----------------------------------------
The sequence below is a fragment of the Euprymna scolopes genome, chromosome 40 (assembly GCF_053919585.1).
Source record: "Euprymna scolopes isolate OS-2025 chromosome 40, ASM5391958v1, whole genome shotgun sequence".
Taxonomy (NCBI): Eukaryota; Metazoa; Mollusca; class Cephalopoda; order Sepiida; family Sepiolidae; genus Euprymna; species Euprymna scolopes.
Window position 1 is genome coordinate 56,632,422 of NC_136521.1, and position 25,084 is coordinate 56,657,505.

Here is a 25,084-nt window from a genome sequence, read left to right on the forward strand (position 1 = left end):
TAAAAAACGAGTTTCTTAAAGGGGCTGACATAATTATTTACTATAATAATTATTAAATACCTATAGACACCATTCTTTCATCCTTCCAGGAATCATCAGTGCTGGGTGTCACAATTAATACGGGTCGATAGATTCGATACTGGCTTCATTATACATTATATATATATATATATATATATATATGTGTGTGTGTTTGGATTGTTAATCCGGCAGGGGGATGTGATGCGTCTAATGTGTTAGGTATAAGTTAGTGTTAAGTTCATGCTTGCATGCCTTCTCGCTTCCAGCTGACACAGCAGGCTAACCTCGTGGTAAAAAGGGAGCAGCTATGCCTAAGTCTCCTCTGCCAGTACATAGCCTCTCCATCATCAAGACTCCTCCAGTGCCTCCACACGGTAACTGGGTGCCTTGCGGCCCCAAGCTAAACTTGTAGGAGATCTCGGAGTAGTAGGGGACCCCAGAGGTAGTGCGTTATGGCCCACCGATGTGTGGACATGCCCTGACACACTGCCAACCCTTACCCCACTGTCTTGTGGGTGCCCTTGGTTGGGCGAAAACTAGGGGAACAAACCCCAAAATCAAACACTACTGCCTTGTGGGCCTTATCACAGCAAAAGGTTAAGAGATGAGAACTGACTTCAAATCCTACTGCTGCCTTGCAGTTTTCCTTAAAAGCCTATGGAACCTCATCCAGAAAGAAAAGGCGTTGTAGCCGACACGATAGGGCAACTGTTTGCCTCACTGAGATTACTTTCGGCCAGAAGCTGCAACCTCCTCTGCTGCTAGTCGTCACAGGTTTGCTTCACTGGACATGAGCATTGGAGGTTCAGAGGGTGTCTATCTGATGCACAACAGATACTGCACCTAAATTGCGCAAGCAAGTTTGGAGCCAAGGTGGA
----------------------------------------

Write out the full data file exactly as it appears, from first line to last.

The sequence below is a fragment of the Euprymna scolopes genome, chromosome 40 (assembly GCF_053919585.1).
Source record: "Euprymna scolopes isolate OS-2025 chromosome 40, ASM5391958v1, whole genome shotgun sequence".
Taxonomy (NCBI): Eukaryota; Metazoa; Mollusca; class Cephalopoda; order Sepiida; family Sepiolidae; genus Euprymna; species Euprymna scolopes.
Window position 1 is genome coordinate 56,632,422 of NC_136521.1, and position 25,084 is coordinate 56,657,505.

Here is a 25,084-nt window from a genome sequence, read left to right on the forward strand (position 1 = left end):
TAAAAAACGAGTTTCTTAAAGGGGCTGACATAATTATTTACTATAATAATTATTAAATACCTATAGACACCATTCTTTCATCCTTCCAGGAATCATCAGTGCTGGGTGTCACAATTAATACGGGTCGATAGATTCGATACTGGCTTCATTATACATTATATATATATATATATATATATATATGTGTGTGTGTTTGGATTGTTAATCCGGCAGGGGGATGTGATGCGTCTAATGTGTTAGGTATAAGTTAGTGTTAAGTTCATGCTTGCATGCCTTCTCGCTTCCAGCTGACACAGCAGGCTAACCTCGTGGTAAAAAGGGAGCAGCTATGCCTAAGTCTCCTCTGCCAGTACATAGCCTCTCCATCATCAAGACTCCTCCAGTGCCTCCACACGGTAACTGGGTGCCTTGCGGCCCCAAGCTAAACTTGTAGGAGATCTCGGAGTAGTAGGGGACCCCAGAGGTAGTGCGTTATGGCCCACCGATGTGTGGACATGCCCTGACACACTGCCAACCCTTACCCCACTGTCTTGTGGGTGCCCTTGGTTGGGCGAAAACTAGGGGAACAAACCCCAAAATCAAACACTACTGCCTTGTGGGCCTTATCACAGCAAAAGGTTAAGAGATGAGAACTGACTTCAAATCCTACTGCTGCCTTGCAGTTTTCCTTAAAAGCCTATGGAACCTCATCCAGAAAGAAAAGGCGTTGTAGCCGACACGATAGGGCAACTGTTTGCCTCACTGAGATTACTTTCGGCCAGAAGCTGCAACCTCCTCTGCTGCTAGTCGTCACAGGTTTGCTTCACTGGACATGAGCATTGGAGGTTCAGAGGGTGTCTATCTGATGCACAACAGATACTGCACCTAAATTGCGCAAGCAAGTTTGGAGCCAAGGTGGA